And, I say this not for sympathy. Not for someone to say, "Wait, Syd, I love your voice!"

I say this because I want it to be a reminder for people to watch what they say, and use that noggin before you speak. I say this because I also want to be the voice (haha, get it, 'voice') for those who feel like they've lost theirs.

My voice is deep. Always has been, always will be. And I wouldn't have it any other way.

So no, I would not be a good alto in a choir because I think I'm tone deaf. And, when you call MY phone number, it is very unlikely that it is my brother or dad answering. Just say hello, because 99.9% of the time, if it's ME you're calling, it's ME that's answering.

Dr. Suess said, "A person's a person no matter how small."

Now I'm saying, "A girl is a girl no matter her octave."

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7 Lessons That Changed My View On Life

Life is our greatest teacher no matter who you are or where you go


Looking back from when I was 16 till now, I realized that my life wasn't easy. I never had it good like the other kids- and I am not talking about basic needs like food and shelter. I am talking about family support and mental illness. Many people view having a good childhood as a life where you are fed, clothed, and sheltered, but in all honesty that is only the basic foundation.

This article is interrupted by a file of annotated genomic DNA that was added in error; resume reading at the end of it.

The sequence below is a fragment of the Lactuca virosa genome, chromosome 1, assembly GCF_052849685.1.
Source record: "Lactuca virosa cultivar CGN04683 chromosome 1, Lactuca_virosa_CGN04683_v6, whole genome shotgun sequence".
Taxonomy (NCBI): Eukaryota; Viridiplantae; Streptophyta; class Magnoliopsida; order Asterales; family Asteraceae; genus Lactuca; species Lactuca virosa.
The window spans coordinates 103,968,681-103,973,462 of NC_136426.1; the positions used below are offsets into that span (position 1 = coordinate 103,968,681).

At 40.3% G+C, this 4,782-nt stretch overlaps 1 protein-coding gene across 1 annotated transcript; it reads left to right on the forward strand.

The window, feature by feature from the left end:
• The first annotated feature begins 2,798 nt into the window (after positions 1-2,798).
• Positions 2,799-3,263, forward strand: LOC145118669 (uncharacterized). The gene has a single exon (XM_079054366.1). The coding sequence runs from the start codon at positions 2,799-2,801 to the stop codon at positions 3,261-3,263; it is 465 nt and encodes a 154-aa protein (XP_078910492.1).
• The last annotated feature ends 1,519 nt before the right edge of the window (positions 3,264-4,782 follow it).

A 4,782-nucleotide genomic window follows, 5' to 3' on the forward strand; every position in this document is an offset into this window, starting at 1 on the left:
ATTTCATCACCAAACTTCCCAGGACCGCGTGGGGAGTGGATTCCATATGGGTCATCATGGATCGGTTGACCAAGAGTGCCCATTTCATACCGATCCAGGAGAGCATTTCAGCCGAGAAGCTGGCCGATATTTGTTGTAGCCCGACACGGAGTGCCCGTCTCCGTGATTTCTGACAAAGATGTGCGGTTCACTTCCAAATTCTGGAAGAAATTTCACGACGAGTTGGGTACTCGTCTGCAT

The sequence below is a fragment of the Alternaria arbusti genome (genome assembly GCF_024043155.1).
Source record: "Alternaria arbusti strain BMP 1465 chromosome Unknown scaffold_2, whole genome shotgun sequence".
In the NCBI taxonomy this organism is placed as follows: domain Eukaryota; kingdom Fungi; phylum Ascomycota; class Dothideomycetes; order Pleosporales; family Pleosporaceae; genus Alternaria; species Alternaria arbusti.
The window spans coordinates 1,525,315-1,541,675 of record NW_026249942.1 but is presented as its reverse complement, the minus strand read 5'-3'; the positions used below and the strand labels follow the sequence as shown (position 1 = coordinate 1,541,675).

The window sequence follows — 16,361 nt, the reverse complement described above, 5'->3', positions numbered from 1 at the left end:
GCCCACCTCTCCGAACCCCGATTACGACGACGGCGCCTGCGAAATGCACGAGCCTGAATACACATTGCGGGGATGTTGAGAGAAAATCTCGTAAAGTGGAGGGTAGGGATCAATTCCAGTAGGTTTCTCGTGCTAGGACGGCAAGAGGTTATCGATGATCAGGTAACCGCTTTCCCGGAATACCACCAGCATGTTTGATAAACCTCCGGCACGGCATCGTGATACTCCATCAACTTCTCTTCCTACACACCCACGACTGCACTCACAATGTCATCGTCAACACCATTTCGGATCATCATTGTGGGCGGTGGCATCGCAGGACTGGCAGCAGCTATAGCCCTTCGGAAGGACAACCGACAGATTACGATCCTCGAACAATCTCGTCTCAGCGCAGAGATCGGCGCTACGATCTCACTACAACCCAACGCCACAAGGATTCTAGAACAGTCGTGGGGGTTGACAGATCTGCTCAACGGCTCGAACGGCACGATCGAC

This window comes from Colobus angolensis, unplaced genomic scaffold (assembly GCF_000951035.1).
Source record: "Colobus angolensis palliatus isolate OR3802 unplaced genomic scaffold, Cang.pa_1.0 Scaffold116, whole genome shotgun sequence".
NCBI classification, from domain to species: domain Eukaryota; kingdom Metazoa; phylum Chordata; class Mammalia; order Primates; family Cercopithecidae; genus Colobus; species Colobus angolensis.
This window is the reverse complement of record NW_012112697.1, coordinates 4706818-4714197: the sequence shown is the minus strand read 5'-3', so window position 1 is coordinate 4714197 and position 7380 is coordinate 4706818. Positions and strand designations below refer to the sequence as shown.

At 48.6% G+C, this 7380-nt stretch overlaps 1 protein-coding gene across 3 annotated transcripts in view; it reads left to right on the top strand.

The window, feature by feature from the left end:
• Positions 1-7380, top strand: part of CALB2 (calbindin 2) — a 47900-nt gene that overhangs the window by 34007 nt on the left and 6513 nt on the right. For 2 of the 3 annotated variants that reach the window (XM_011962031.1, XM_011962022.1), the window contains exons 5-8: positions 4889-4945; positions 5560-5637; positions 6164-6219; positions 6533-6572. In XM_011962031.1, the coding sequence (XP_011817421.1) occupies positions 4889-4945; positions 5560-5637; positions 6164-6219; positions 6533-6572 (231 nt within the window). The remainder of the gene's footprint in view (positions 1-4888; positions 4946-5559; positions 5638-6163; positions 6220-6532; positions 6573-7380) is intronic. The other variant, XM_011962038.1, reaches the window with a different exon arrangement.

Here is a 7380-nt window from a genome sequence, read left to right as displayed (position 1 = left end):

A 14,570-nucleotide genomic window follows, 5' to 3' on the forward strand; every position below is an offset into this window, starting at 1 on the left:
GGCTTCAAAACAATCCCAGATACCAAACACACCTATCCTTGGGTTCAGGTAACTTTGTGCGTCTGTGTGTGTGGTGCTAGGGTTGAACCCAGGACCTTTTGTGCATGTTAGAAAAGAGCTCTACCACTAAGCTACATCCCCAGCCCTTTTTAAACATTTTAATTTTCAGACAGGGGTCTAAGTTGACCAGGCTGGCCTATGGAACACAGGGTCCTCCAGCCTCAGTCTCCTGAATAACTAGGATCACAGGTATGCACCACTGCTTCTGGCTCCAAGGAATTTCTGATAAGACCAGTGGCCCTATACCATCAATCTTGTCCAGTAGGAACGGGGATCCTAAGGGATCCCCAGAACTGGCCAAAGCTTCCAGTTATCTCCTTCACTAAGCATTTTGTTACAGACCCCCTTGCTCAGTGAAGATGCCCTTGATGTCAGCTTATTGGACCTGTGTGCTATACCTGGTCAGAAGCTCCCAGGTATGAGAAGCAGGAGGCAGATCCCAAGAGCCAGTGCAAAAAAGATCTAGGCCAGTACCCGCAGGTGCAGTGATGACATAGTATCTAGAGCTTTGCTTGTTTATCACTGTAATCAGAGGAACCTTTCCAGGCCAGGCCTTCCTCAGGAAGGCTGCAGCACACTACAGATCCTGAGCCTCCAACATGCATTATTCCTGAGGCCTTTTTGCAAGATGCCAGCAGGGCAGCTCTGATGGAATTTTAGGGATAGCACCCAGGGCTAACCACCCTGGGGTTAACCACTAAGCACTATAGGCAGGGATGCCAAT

Growing up I saw hostility, heartbreak, confusion, and betrayal. When I do see love it does not last long and I would cherish every moment of that love and affection I had because unlike many mothers, my mom would experience moods that can be so unstable.

One day I am the best thing that happened to her and next moment I am nothing but useless and a burden. Another thing that I experienced in life was being in the foster care system for over three years. Although it is not as long as many other kids in the system has been in care, I saw both the good and bad of being in the foster care system.

After seven years, here are 10 things I learned growing up with a difficult childhood.

1. You never know how strong you are

One thing I hate is when some people over admire me for my strength. Don't get my wrong, I love compliments but some people act as if being a strong person is some sort of super power few have. In all honesty many of us are strong in our own way depending on our circumstances. Being strong is a part of life that everyone has to be at some point and no matter how much you try to run from it, life will hunt you down with this lesson no matter who you are.